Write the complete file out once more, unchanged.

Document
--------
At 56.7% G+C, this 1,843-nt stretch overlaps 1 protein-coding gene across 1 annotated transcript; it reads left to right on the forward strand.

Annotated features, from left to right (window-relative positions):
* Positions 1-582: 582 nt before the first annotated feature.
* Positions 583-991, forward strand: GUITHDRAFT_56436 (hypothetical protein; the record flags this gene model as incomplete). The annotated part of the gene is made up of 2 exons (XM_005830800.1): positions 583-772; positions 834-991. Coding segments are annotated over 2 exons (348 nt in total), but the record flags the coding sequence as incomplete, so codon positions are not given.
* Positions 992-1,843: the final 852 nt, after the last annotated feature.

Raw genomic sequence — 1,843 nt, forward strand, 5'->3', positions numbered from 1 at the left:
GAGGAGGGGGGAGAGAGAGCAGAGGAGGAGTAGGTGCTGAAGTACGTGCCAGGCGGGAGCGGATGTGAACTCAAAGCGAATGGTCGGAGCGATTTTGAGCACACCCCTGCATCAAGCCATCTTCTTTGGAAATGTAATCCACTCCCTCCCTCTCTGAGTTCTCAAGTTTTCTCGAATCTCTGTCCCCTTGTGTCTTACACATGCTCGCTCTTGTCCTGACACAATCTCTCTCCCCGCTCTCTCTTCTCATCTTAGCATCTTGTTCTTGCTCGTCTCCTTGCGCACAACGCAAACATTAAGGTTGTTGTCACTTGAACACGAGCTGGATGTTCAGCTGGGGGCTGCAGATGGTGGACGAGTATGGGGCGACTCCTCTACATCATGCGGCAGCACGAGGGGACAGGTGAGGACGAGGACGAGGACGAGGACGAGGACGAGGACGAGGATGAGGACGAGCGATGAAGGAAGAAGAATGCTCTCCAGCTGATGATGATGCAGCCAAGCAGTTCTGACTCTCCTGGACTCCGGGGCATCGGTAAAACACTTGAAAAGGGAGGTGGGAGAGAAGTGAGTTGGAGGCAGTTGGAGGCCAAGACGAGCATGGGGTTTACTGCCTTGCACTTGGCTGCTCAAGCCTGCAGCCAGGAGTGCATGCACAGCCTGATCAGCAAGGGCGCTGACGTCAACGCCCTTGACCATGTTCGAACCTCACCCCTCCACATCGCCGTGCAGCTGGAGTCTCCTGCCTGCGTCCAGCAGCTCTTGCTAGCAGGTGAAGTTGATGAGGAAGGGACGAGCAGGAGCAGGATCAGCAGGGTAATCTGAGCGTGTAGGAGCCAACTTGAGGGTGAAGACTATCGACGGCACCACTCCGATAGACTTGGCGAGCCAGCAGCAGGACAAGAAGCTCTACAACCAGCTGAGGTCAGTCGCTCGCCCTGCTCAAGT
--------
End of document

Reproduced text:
At 56.7% G+C, this 1,843-nt stretch overlaps 1 protein-coding gene across 1 annotated transcript; it reads left to right on the forward strand.

Annotated features, from left to right (window-relative positions):
* Positions 1-582: 582 nt before the first annotated feature.
* Positions 583-991, forward strand: GUITHDRAFT_56436 (hypothetical protein; the record flags this gene model as incomplete). The annotated part of the gene is made up of 2 exons (XM_005830800.1): positions 583-772; positions 834-991. Coding segments are annotated over 2 exons (348 nt in total), but the record flags the coding sequence as incomplete, so codon positions are not given.
* Positions 992-1,843: the final 852 nt, after the last annotated feature.

Raw genomic sequence — 1,843 nt, forward strand, 5'->3', positions numbered from 1 at the left:
GAGGAGGGGGGAGAGAGAGCAGAGGAGGAGTAGGTGCTGAAGTACGTGCCAGGCGGGAGCGGATGTGAACTCAAAGCGAATGGTCGGAGCGATTTTGAGCACACCCCTGCATCAAGCCATCTTCTTTGGAAATGTAATCCACTCCCTCCCTCTCTGAGTTCTCAAGTTTTCTCGAATCTCTGTCCCCTTGTGTCTTACACATGCTCGCTCTTGTCCTGACACAATCTCTCTCCCCGCTCTCTCTTCTCATCTTAGCATCTTGTTCTTGCTCGTCTCCTTGCGCACAACGCAAACATTAAGGTTGTTGTCACTTGAACACGAGCTGGATGTTCAGCTGGGGGCTGCAGATGGTGGACGAGTATGGGGCGACTCCTCTACATCATGCGGCAGCACGAGGGGACAGGTGAGGACGAGGACGAGGACGAGGACGAGGACGAGGACGAGGATGAGGACGAGCGATGAAGGAAGAAGAATGCTCTCCAGCTGATGATGATGCAGCCAAGCAGTTCTGACTCTCCTGGACTCCGGGGCATCGGTAAAACACTTGAAAAGGGAGGTGGGAGAGAAGTGAGTTGGAGGCAGTTGGAGGCCAAGACGAGCATGGGGTTTACTGCCTTGCACTTGGCTGCTCAAGCCTGCAGCCAGGAGTGCATGCACAGCCTGATCAGCAAGGGCGCTGACGTCAACGCCCTTGACCATGTTCGAACCTCACCCCTCCACATCGCCGTGCAGCTGGAGTCTCCTGCCTGCGTCCAGCAGCTCTTGCTAGCAGGTGAAGTTGATGAGGAAGGGACGAGCAGGAGCAGGATCAGCAGGGTAATCTGAGCGTGTAGGAGCCAACTTGAGGGTGAAGACTATCGACGGCACCACTCCGATAGACTTGGCGAGCCAGCAGCAGGACAAGAAGCTCTACAACCAGCTGAGGTCAGTCGCTCGCCCTGCTCAAGT